14 terms

Chapter 1: Evolutionary Biology

genetic change in a population as a result of natural selection, avg state of a characteristic improves with reference to specific function or to some feature of its environment; a feature that has become prevalent within the population because of its advantage in some function; very complex
creationist movement
opposes the teaching of evolution in public schools, or at least demands "equal time" for their beliefs; arising from fear that evolutionary science denies the existence of God, therefore denying any basis for rules of moral or ethical conduct.
descent with modification
all species, living and extinct, have descended, without interruption, from one or a few orignial forms of life; common ancestor.
philosophical view that all members of a class of objects (such as a species) share certain invariant, unchanging properties that distinguish them from other classes.
evolution (biological evolution; organic evolution)
origin of entities processing different states of one or more charcteristics and changes in the proportions of those entities over time. change over time in the proportions of individual organisms differing genetically one or more traits; changes occur from alteration of the frequencies of genotypes from generation to generation within populations, by alteration of the proportions of genetically differentiated populations within a species, or by changes in the numbers of species with different characteristics, thereby altering the frequency of one or more traits within a higher taxon.
evolutionary synthesis (=modern syntehsis) hypothesis
the reconciliation of Darwin's theory with the findings of modern genetics, which gave rise to a theory that emphasized the coaction of random mutation, selection, genetic drift, and gene flow
inheritance of acquired characteristics
alterations acquired during an individual's lifetime are inherited; Lamarck (famous example is giraffes once had short necks but they stretched their necks to reach foliage above them)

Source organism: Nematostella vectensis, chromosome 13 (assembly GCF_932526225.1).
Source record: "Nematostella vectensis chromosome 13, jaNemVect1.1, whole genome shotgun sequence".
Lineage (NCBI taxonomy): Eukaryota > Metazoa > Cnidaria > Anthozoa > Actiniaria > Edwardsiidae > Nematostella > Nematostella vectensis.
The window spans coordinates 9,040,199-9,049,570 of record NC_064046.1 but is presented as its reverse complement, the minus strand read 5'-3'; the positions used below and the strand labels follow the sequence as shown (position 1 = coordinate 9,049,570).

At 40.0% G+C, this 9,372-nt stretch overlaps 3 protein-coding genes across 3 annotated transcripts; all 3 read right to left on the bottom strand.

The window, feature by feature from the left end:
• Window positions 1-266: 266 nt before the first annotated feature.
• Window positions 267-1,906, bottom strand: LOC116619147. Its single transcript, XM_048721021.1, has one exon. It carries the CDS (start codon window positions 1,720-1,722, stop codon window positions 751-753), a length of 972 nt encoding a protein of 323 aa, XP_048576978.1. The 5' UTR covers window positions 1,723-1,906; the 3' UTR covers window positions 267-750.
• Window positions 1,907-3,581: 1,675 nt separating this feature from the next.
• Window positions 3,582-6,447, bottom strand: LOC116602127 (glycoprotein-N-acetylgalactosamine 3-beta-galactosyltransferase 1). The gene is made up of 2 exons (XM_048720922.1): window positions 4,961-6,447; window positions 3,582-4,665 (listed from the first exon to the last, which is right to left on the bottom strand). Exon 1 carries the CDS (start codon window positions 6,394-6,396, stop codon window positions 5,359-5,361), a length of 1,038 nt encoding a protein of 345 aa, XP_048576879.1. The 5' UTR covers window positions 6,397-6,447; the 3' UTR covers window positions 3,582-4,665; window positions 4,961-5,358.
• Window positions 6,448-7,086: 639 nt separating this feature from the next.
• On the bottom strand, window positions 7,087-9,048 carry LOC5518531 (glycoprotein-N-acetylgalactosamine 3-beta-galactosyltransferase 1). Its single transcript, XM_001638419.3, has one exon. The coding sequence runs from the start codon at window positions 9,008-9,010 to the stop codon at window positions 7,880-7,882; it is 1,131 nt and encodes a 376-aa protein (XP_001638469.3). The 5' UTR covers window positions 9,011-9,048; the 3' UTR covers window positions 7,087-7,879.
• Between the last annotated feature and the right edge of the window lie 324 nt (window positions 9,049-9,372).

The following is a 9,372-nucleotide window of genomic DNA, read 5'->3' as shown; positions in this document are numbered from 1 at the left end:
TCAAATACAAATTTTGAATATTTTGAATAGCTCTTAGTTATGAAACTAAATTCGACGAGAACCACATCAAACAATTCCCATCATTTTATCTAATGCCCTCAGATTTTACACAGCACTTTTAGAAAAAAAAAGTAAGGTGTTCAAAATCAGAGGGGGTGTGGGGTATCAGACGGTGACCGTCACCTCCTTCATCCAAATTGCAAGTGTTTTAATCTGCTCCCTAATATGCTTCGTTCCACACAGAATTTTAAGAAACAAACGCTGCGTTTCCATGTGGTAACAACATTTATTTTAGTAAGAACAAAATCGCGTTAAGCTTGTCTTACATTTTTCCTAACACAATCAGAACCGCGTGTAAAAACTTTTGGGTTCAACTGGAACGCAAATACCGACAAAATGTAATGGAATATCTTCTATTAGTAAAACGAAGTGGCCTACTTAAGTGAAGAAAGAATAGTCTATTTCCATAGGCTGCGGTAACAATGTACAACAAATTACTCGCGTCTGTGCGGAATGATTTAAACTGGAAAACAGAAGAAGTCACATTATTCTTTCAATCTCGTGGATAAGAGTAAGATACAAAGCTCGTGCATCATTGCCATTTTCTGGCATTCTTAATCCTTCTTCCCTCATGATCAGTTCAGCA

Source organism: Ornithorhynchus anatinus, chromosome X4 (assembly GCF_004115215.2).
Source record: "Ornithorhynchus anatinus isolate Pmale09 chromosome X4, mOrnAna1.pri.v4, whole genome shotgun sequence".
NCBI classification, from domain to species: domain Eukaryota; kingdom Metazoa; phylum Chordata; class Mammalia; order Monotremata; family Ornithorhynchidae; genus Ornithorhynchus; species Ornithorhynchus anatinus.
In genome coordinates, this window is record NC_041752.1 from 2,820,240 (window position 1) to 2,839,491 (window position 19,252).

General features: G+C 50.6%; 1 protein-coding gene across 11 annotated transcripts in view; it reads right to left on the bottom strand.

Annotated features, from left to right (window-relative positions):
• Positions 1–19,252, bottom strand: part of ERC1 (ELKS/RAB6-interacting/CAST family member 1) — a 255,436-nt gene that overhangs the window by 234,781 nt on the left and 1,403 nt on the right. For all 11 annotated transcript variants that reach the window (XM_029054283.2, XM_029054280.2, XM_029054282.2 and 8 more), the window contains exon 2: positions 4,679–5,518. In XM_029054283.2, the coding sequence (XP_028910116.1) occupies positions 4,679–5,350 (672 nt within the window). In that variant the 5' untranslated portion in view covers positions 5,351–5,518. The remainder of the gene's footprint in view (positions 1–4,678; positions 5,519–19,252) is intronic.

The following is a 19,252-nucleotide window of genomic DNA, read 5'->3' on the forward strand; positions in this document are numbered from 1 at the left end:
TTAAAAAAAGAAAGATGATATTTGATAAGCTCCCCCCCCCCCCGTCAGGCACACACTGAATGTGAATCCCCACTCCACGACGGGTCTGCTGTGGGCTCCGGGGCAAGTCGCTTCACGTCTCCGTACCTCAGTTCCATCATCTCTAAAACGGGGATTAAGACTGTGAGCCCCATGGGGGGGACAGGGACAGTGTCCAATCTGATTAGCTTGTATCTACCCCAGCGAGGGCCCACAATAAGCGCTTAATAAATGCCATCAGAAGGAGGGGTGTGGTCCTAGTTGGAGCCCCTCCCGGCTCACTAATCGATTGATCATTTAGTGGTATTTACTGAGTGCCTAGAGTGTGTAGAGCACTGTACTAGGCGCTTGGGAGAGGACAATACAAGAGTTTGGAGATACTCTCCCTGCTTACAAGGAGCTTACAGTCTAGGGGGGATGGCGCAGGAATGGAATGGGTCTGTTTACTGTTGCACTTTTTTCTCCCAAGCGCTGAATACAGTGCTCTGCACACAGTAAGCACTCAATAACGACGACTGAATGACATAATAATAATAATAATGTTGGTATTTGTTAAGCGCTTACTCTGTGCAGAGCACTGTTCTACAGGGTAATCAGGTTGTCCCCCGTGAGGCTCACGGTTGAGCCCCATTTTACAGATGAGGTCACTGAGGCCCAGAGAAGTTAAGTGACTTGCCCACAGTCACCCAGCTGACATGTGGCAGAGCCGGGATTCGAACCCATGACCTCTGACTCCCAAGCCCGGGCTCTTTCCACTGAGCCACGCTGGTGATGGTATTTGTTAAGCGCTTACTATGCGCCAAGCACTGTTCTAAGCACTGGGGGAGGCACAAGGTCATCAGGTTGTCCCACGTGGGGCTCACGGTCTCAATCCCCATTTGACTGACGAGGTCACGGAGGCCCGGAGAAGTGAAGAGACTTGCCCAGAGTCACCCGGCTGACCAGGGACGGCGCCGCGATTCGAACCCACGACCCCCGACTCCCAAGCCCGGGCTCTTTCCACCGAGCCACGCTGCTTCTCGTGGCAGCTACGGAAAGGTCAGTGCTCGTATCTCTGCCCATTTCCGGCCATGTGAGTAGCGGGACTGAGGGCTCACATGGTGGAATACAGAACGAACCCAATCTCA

vague term, the evolution of substantial phenotypic changes, usually great enough to place the changed lineage and its descendants in a distinct genus or higher taxon.
vague term, usually referring to slight, short-term evolutionary changes within species.
natural selection
differential survival and/or reproduction of classes of entities that differ in one or more characteristics; the difference in survival and/or reproduction cannot be due to chance as well as having consequences of altering the proportions of different entities; usually differences are inherited; entities may be alleles genotypes or subsets of genotypes, populations, or in the broadest sense, species; complex concept
a of conspecific (belonging to the same species) organisms that occupy a more or less well defined geographic region and exhibit reproductive continuity from generation to generation; ecological and reproductive interactions are more frequent among these individuals than with members of other populations of the same species.
scientific theory
a mature coherent body of interconnected statements based on reasoning and evidence that explain some aspect of nature--usually many
James Hutton and Charles Lyell expounded this principle holding that the same processes operated in the past as in the present, and that the observations of geology should therefore be explained by causes that we can now observe; Darwin involved this type of thinking
each species (or higher taxon) was created seperately; essentially in its present form, buy a supernatural Creator.